Digicel: The bigger, better network?

It perhaps goes without saying that Digicel’s support of Jamaica’s current sweetheart Tessanne at this high point in her success and popularity is a brilliant public relations strategy for its operations in Jamaica and the Caribbean region. Yet Digicel’s cultivation of a sense of brand loyalty in its employees and customers — as such public gestures suggest — stands in contrast to its opposition to the unionization of its employees. In a nation whose independence politics were indelibly shaped by mid-20th century trade union activism, Digicel must create alternate strategies for continuing to operate in Jamaica successfully, while employing its workers on a contractual basis to avoid unionization. It does this, I think with proven success, through the sponsorship of a variety of social and infrastructructural development projects and cultural activities. In addition to its partnership with Shaggy’s Foundation, its philanthropic arm also recently launched early childhood and primary literacy initiatives. Returning to Tessanne’s post- Voice homecoming, though, putting “#TeamTessanne” on the jet was itself a testament to the phenomenal support of social media efforts in garnering Chin votes and promoting her iTunes singles during the competition. In this way, it reflects Digicel’s own recognition of this social media support and its awareness of the possible gains to be had from partnering with this particular diaspora-financed superstar.

Digicel is owned by an Irishman, incorporated in Bermuda, and based in Jamaica. When it began operating on the island in 2001, Digicel ingratiated itself to Jamaicans by providing cellular coverage to sections of the population that had neither landline nor cellular service. This simple model of providing coverage to neglected areas secured the company’s success not only in Jamaica, but also in 31 similar markets across the Caribbean, Central American, and Oceanic regions. Through its philanthropic support of social, cultural, and educational development in its countries of operation, Digicel also firmly established itself as a significant corporate underwriter of national culture.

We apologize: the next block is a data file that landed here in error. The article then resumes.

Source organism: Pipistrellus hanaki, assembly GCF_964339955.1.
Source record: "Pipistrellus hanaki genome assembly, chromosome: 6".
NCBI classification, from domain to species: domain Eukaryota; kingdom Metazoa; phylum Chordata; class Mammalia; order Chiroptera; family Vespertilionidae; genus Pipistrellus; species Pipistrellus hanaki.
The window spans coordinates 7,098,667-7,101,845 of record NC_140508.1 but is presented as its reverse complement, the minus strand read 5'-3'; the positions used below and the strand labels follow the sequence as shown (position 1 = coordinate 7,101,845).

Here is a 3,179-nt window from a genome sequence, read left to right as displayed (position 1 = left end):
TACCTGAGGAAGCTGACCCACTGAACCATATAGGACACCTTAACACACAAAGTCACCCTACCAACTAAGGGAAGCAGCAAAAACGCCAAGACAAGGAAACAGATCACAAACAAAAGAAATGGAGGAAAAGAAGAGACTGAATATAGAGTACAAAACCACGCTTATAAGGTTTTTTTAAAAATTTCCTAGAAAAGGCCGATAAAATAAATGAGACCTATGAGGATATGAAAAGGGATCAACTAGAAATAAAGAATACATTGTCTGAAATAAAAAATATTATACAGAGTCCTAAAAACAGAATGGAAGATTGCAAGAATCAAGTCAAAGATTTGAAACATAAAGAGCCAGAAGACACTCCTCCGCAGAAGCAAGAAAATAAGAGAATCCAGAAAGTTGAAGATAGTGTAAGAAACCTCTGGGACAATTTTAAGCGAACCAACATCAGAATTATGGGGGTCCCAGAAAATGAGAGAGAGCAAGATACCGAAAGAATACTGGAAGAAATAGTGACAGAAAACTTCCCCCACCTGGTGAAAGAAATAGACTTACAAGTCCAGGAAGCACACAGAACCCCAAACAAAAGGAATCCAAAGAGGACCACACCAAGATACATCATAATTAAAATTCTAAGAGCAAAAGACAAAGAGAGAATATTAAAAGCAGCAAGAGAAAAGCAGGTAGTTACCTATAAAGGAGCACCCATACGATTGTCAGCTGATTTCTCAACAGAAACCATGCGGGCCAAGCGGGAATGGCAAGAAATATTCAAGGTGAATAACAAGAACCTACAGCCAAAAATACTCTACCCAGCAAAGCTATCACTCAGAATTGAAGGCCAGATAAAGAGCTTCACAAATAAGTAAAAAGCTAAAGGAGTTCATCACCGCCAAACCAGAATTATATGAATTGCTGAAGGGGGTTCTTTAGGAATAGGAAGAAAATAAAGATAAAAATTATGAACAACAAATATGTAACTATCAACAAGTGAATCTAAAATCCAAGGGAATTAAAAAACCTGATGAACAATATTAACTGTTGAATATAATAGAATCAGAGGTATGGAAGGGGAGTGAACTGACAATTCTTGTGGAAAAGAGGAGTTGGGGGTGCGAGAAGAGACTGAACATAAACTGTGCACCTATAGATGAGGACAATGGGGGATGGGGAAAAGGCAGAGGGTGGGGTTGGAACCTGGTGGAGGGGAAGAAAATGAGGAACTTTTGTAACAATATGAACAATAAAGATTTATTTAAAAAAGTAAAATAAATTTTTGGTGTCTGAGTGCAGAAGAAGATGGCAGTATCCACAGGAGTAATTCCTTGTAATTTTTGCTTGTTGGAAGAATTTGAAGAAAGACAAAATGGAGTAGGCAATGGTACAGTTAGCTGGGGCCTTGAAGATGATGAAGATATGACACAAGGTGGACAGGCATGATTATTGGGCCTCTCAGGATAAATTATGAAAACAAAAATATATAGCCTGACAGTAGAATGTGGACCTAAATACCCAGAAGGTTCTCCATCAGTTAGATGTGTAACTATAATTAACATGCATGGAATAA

Tessanne, as Digicel brand ambassador and Jamaican winner of The Voice, thus arguably represents a new convergence of corporate capital and national identity in the global south. Examples of this convergence abound in Jamaica’s local landscape. Perhaps most iconic is the massive photographic mural that stretches across the length of a wall facing the tarmac at the Norman Manley International Airport in Kingston. The mural depicts everything considered to be iconic and picturesque about Jamaica: beauty queens, athletes, musicians, fruit, smiling school children, flora, fauna, and carnival, among other scenes. Every passenger who boards a plane in Kingston sees this mural, which appeals in different but no less powerful ways to both tourists and Jamaicans: in my own experience, it never fails to make me second-guess every decision that brought me to that hall on my way out of the island. It is breathtaking, but it also bears the Digicel logo, and thus testifies to some of the more uncomfortable convergences between the corporate and the national, and the blurring of the lines previously distinguishing the two. This blurring, long present in the first world, is particularly troubling in nations that struggle economically in some of the ways that Jamaica struggles. Digicel parlays support for Jamaican icons like Tessanne and Shaggy for the cultivation of brand loyalty in ways that sustain it as a popular and profitable entity. It cultivates its own brand loyalty among Jamaicans by framing Brand Jamaica for Jamaicans at home and in the diaspora, and then grafting itself into that frame. Perhaps most interestingly, the company indelibly links itself to Jamaica’s global iconicity, while ironically not supporting its Jamaican employees’ rights to collectively bargain for their own welfare.